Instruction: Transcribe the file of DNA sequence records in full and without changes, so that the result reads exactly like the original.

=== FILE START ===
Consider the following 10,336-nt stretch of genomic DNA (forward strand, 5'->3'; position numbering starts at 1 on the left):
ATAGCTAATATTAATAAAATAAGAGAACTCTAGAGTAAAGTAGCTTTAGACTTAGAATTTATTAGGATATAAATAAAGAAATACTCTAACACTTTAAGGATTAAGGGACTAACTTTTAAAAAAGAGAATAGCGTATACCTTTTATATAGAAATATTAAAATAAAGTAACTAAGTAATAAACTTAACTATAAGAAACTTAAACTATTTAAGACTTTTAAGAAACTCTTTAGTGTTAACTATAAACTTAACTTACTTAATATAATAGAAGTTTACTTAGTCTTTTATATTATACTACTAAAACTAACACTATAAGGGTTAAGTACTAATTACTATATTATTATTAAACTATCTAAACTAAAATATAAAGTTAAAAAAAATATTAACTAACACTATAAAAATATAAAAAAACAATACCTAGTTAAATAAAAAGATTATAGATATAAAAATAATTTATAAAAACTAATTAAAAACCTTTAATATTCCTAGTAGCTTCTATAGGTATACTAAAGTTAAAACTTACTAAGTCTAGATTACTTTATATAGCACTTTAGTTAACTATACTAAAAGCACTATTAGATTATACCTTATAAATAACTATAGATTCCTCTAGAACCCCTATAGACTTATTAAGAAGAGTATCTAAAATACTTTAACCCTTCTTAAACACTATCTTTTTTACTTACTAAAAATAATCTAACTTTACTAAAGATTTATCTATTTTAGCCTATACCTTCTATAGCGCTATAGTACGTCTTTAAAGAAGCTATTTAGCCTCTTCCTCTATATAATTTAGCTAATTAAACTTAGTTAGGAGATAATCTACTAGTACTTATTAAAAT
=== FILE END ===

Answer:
Consider the following 10,336-nt stretch of genomic DNA (forward strand, 5'->3'; position numbering starts at 1 on the left):
ATAGCTAATATTAATAAAATAAGAGAACTCTAGAGTAAAGTAGCTTTAGACTTAGAATTTATTAGGATATAAATAAAGAAATACTCTAACACTTTAAGGATTAAGGGACTAACTTTTAAAAAAGAGAATAGCGTATACCTTTTATATAGAAATATTAAAATAAAGTAACTAAGTAATAAACTTAACTATAAGAAACTTAAACTATTTAAGACTTTTAAGAAACTCTTTAGTGTTAACTATAAACTTAACTTACTTAATATAATAGAAGTTTACTTAGTCTTTTATATTATACTACTAAAACTAACACTATAAGGGTTAAGTACTAATTACTATATTATTATTAAACTATCTAAACTAAAATATAAAGTTAAAAAAAATATTAACTAACACTATAAAAATATAAAAAAACAATACCTAGTTAAATAAAAAGATTATAGATATAAAAATAATTTATAAAAACTAATTAAAAACCTTTAATATTCCTAGTAGCTTCTATAGGTATACTAAAGTTAAAACTTACTAAGTCTAGATTACTTTATATAGCACTTTAGTTAACTATACTAAAAGCACTATTAGATTATACCTTATAAATAACTATAGATTCCTCTAGAACCCCTATAGACTTATTAAGAAGAGTATCTAAAATACTTTAACCCTTCTTAAACACTATCTTTTTTACTTACTAAAAATAATCTAACTTTACTAAAGATTTATCTATTTTAGCCTATACCTTCTATAGCGCTATAGTACGTCTTTAAAGAAGCTATTTAGCCTCTTCCTCTATATAATTTAGCTAATTAAACTTAGTTAGGAGATAATCTACTAGTACTTATTAAAAT